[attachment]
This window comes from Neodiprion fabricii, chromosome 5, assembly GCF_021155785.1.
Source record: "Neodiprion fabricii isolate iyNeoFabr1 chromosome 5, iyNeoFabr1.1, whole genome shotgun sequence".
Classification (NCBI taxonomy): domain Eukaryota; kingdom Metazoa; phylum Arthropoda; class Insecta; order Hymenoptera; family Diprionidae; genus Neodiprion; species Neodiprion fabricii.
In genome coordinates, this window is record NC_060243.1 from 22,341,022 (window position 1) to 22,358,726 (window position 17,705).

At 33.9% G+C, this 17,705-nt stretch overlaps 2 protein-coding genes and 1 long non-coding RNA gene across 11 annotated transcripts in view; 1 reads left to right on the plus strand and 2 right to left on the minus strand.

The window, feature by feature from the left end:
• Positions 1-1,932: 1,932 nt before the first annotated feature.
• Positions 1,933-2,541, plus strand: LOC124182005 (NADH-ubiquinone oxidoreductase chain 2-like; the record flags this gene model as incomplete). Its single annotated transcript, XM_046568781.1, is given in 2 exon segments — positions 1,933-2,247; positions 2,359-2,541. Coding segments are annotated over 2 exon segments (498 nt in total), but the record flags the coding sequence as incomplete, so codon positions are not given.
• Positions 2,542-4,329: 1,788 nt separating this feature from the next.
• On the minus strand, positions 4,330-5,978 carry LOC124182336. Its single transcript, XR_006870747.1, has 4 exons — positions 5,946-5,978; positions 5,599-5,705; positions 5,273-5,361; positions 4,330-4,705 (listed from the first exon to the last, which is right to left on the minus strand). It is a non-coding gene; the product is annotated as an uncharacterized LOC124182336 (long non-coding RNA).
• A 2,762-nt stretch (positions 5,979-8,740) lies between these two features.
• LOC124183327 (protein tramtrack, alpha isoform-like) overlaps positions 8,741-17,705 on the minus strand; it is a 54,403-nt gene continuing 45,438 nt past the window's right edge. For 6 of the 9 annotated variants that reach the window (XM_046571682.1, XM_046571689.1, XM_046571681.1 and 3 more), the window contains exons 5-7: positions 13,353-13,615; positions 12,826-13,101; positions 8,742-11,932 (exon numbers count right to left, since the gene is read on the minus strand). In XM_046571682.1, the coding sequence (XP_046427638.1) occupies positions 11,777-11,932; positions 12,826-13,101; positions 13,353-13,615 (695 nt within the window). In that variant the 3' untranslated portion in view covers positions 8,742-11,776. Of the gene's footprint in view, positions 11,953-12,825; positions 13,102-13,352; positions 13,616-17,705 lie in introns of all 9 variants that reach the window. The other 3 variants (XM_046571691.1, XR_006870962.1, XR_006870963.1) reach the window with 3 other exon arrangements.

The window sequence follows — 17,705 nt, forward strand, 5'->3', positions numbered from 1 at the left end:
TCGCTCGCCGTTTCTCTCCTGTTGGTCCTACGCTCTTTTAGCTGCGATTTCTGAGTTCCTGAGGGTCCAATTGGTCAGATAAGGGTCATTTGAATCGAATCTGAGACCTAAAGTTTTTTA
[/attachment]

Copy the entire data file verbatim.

This window comes from Neodiprion fabricii, chromosome 5, assembly GCF_021155785.1.
Source record: "Neodiprion fabricii isolate iyNeoFabr1 chromosome 5, iyNeoFabr1.1, whole genome shotgun sequence".
Classification (NCBI taxonomy): domain Eukaryota; kingdom Metazoa; phylum Arthropoda; class Insecta; order Hymenoptera; family Diprionidae; genus Neodiprion; species Neodiprion fabricii.
In genome coordinates, this window is record NC_060243.1 from 22,341,022 (window position 1) to 22,358,726 (window position 17,705).

At 33.9% G+C, this 17,705-nt stretch overlaps 2 protein-coding genes and 1 long non-coding RNA gene across 11 annotated transcripts in view; 1 reads left to right on the plus strand and 2 right to left on the minus strand.

The window, feature by feature from the left end:
• Positions 1-1,932: 1,932 nt before the first annotated feature.
• Positions 1,933-2,541, plus strand: LOC124182005 (NADH-ubiquinone oxidoreductase chain 2-like; the record flags this gene model as incomplete). Its single annotated transcript, XM_046568781.1, is given in 2 exon segments — positions 1,933-2,247; positions 2,359-2,541. Coding segments are annotated over 2 exon segments (498 nt in total), but the record flags the coding sequence as incomplete, so codon positions are not given.
• Positions 2,542-4,329: 1,788 nt separating this feature from the next.
• On the minus strand, positions 4,330-5,978 carry LOC124182336. Its single transcript, XR_006870747.1, has 4 exons — positions 5,946-5,978; positions 5,599-5,705; positions 5,273-5,361; positions 4,330-4,705 (listed from the first exon to the last, which is right to left on the minus strand). It is a non-coding gene; the product is annotated as an uncharacterized LOC124182336 (long non-coding RNA).
• A 2,762-nt stretch (positions 5,979-8,740) lies between these two features.
• LOC124183327 (protein tramtrack, alpha isoform-like) overlaps positions 8,741-17,705 on the minus strand; it is a 54,403-nt gene continuing 45,438 nt past the window's right edge. For 6 of the 9 annotated variants that reach the window (XM_046571682.1, XM_046571689.1, XM_046571681.1 and 3 more), the window contains exons 5-7: positions 13,353-13,615; positions 12,826-13,101; positions 8,742-11,932 (exon numbers count right to left, since the gene is read on the minus strand). In XM_046571682.1, the coding sequence (XP_046427638.1) occupies positions 11,777-11,932; positions 12,826-13,101; positions 13,353-13,615 (695 nt within the window). In that variant the 3' untranslated portion in view covers positions 8,742-11,776. Of the gene's footprint in view, positions 11,953-12,825; positions 13,102-13,352; positions 13,616-17,705 lie in introns of all 9 variants that reach the window. The other 3 variants (XM_046571691.1, XR_006870962.1, XR_006870963.1) reach the window with 3 other exon arrangements.

The window sequence follows — 17,705 nt, forward strand, 5'->3', positions numbered from 1 at the left end:
TCGCTCGCCGTTTCTCTCCTGTTGGTCCTACGCTCTTTTAGCTGCGATTTCTGAGTTCCTGAGGGTCCAATTGGTCAGATAAGGGTCATTTGAATCGAATCTGAGACCTAAAGTTTTTTA